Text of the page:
Meet the school that started it all. Dr. Ida Oberman is founder of Community School for Creative Education, the first school to utilize Numi Curricula. She tells us how Community School lives up to its name.
What is the Community School for Creative Education?
Oakland’s Community School for Creative Education [Community School] is the first urban, multicultural, equity-focused Waldorf school in the country. Founded by a Waldorf graduate with a PHD from Stanford, Ida Oberman worked with local organizer Emma Paulino, parent leader Velia Navarro and a group of Oakland parents to respond to the community’s hopes for their children’s education and their needs in building this Waldorf option. Community School was locally owned and grown before it had even opened its doors. This was key.
Upon visiting several times, I can tell that Community School is a very special school. Can you tell us what makes it so unique?
Community school is among the most diverse schools –ethnically and socio-economically–in Oakland. It is also distinctive for the high levels of special needs children it serves. As a “community school,” parents are the school’s key partners. The artistic mission of the school means song and verse and paintings lace the day and the building.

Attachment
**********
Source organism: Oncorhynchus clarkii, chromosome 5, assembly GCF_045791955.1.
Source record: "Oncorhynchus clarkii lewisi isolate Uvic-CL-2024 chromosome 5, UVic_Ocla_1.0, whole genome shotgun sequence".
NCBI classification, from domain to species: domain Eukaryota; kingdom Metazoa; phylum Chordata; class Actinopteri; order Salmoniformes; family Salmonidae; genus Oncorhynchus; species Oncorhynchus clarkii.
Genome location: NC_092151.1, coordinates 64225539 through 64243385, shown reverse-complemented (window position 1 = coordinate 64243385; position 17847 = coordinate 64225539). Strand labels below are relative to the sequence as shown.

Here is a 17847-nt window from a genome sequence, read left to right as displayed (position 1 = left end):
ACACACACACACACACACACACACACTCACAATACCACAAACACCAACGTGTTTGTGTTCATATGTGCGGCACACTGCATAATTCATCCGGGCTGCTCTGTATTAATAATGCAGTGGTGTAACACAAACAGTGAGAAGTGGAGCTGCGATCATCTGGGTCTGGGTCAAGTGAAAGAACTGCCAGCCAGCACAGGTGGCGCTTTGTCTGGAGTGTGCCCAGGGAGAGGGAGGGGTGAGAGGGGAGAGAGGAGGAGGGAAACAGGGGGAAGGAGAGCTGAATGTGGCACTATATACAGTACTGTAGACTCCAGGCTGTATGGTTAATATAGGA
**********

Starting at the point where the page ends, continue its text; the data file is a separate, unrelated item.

Tell us more about how parents participate in Community School.
In addition to parents playing a key role in the school’s founding, parents work with teachers and in classrooms throughout the year to support their children’s learning. When you visit a Kindergarten class, you will be met by a parent helping in circle
time, kneading bread or cutting vegetables for soup–activities that build pre-academic skills and community. In the resource center, parents sit with those from other ethnic backgrounds to learn from each other and identify the common ground they have in the love for their children.
I have witnessed so many touching moments during my visits to Community School. Can you share a recent experience you had with the children that made your heart melt?
A particularly moving experience for us all was the Winter Spiral, where we marked the return of the light with an ancient tradition observed in cultures around the world. The ceremony involves teachers and children walking a spiral path of greens laid on the floor. Each teacher and child carries a candle as they walk the spiral and lights it at the lantern in the center. The child then retraces their steps out of the spiral and places the lit candle on a table that, at the end of the ceremony, displays one lit candle for every child and teacher in the school. Parents accompanied the ceremony by playing live music and guiding the children through the spiral.
For more information about Community School, go to their website at http://www.communityschoolforcreativeeducation.org/ or call Dr. Ida Oberman at 510-517-0331